A.6) I’ll just caution people who think they could self-fund an emergency medical care situation abroad. Emergency and inpatient medical expenses, even in a country where things are cheaper than in the United States (i.e. : almost everywhere), add up quickly. Not everyone has an extra $20,000 laying around to await reimbursement.
We could have cobbled together payment for the expenses we incurred, but it would have been an additional burden to coordinate and oversee. You may be very glad you have a medical travel insurance carrier who will communicate directly with your providers in near real time, as opposed to requiring a “submit and be reimbursed” scenario. If you’re incapacitated and without a strong advocate, you may not be capable of appropriate medical oversight.
In Colombia, Allianz covered the 3 hour ambulance transport from the first hospital to the tertiary care hospital. I don’t know the itemized breakdown, but that cost was about $300 (everything there seemed to be a million pesos, no matter what). I don’t remember if Allianz paid them directly, or we paid it up front to expedite our leaving and then were reimbursed.
I had complete repatriation coverage – dead or alive – back to the United States with Allianz whenever I was deemed fit to fly. Unfortunately, I wasn’t fit to fly upon arrival at the second clinic; we all agreed that a plane ride at that point would have killed me.
So then it became a matter of getting me well enough to fly home. The aorta was deemed an uncovered pre-existing condition even though I had not known about it. As such, it wasn’t covered, but the embolism aftercare overlapped. This was enough to cover medical escort, business class tickets, etc. back to the United States. When purchasing travel medical insurance, be sure you read the fine print and understand the coverage.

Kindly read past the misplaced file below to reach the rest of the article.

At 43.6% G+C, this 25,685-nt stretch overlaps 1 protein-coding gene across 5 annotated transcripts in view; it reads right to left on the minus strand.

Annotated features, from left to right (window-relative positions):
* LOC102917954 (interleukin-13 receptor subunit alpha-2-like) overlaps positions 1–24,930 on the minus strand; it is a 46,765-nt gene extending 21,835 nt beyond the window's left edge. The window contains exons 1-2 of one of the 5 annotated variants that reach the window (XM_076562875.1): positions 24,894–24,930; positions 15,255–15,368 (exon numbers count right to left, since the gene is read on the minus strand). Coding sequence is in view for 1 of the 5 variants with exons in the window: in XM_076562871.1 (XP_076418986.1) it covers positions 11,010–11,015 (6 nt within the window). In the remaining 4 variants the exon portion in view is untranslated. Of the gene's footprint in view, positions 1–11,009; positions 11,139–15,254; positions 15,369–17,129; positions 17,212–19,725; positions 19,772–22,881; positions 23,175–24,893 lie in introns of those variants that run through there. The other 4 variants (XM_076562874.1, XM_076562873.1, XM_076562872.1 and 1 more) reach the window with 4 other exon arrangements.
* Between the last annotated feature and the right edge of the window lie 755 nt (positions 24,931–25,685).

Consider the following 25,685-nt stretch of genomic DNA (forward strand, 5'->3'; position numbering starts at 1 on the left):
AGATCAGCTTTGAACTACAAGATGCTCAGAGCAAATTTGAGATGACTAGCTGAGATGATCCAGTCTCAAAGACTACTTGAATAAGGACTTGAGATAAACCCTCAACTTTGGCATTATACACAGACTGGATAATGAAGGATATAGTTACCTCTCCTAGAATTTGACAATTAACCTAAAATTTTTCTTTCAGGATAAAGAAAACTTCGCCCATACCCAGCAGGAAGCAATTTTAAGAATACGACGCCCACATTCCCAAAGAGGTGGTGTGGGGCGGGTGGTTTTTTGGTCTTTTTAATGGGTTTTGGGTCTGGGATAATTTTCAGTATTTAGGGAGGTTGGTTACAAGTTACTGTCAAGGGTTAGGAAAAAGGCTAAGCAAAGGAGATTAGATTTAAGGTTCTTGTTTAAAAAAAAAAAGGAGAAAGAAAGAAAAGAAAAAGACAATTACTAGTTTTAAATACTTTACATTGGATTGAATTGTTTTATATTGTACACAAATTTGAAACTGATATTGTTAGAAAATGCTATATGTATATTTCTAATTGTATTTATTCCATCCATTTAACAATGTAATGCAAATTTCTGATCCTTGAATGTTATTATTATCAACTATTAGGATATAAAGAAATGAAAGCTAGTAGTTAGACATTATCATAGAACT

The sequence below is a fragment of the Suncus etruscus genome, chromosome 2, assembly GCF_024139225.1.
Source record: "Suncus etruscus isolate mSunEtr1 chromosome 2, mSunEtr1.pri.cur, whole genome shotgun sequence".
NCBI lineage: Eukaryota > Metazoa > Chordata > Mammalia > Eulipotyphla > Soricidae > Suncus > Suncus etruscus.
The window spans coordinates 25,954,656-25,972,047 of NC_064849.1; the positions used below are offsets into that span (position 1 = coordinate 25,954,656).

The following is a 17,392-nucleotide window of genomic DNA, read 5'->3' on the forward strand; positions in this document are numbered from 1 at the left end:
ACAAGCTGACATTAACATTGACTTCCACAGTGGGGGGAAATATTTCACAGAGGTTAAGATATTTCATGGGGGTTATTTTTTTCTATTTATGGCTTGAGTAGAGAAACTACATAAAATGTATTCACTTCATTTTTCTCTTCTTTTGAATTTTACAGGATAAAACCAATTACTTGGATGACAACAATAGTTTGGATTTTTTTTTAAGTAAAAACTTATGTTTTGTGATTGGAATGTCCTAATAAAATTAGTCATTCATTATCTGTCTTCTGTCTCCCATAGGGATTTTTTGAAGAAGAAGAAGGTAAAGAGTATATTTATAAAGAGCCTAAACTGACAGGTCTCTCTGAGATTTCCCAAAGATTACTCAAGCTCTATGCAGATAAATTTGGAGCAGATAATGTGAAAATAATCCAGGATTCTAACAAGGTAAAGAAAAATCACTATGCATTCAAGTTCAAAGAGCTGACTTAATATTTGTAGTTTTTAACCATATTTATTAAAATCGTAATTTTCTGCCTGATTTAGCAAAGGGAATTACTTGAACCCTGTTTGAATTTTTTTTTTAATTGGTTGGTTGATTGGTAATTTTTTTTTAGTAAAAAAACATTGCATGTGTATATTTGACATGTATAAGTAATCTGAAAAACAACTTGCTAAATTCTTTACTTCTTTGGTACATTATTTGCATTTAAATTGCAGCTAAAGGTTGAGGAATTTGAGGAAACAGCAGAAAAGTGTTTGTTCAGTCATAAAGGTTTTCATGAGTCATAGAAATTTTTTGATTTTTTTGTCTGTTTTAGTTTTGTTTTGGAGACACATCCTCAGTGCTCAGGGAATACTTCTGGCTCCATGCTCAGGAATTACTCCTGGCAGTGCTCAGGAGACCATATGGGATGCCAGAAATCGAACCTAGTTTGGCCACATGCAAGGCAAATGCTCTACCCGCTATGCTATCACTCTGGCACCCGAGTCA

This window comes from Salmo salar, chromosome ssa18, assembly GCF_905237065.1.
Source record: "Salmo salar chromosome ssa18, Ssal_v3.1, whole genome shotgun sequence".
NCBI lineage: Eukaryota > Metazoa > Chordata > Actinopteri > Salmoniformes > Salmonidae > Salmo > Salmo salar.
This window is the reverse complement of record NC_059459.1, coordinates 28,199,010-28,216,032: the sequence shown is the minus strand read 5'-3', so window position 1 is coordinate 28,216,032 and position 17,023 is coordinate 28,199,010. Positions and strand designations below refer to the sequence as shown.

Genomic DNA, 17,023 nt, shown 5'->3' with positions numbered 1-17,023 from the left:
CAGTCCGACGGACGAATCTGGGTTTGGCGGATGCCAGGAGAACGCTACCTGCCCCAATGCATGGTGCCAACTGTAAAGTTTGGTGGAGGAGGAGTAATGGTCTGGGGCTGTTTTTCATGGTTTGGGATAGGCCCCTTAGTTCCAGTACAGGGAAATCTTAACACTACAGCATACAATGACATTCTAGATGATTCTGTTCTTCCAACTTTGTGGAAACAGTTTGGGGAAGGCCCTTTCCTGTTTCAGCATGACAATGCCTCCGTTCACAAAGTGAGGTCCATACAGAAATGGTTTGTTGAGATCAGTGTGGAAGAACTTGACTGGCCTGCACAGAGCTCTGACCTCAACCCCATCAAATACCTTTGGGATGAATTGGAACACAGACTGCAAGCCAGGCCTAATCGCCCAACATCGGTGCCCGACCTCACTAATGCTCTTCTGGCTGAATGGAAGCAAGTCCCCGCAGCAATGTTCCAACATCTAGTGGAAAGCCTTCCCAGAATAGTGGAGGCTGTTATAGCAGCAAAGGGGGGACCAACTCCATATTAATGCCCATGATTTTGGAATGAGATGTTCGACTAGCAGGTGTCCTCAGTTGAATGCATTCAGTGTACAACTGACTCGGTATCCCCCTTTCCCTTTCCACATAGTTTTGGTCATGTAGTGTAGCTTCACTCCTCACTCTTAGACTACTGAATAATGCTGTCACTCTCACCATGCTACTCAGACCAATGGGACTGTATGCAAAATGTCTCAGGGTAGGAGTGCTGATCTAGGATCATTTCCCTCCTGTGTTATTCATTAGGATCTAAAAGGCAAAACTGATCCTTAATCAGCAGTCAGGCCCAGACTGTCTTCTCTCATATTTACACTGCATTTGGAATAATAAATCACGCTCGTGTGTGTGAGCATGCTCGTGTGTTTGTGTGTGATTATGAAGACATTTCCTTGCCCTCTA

We didn’t have to worry about a thing. The medical escort – a very nice (and handsome!) EMT from Florida arrived, took us under his wing, and saw to all the paperwork and logistics with airport boarding, immigration, luggage and the like.
Q.7) Given your experience, what type of medical travel insurance would you recommend for U.S. residents for travel at home and abroad?
A.7) I would say investigate various carriers, but we definitely recommend Allianz. Don’t try and nickel and dime your coverage. Buy the top tier. For something like $50 more, you will have peace of mind.
If you have a pre-existing condition (which I now do), you’ll want to make sure you’re covered. As of now, with Allianz, you simply need to buy the insurance within 14 days after your first trip-related purchase.
An annual policy for the two of us runs about $450 at the time of this writing. We’ll be purchasing that ahead of our next international trip in the fall when I’ve hopefully got this aorta thing solidly in the rearview mirror. There are additional logistical tips at the end of my post about my Colombian medical saga. When choosing a medical travel insurance policy, we have learned there are possible issues we never even thought of before.
Note from Suzanne: When researching your options for medical travel insurance, take a look at sites such as Squaremouth which provide information about multiple companies, so you can compare and contrast benefits and reviews. I used this service with good results when a trip we were taking required proof of medical travel insurance.
Q.8) Anything else?
A.8) In closing, I’d just like to convey my thanks (which will never be sufficient, but perhaps this interview is a way of paying it forward in a sense) to all of those who intervened on our behalf during this crisis. We had countless people pulling for us, and more than several who went above and beyond: exceptional caregivers, folks who were willing to access their networks, and influential people who “encouraged” the situation along. It is humbling to be in their debt.
Colombia gave me back my life in a series of miracles. This is a gift for which I hope to be worthy in the future in whatever I do.
Thank you, Betsy. Best wishes for your continued recovery.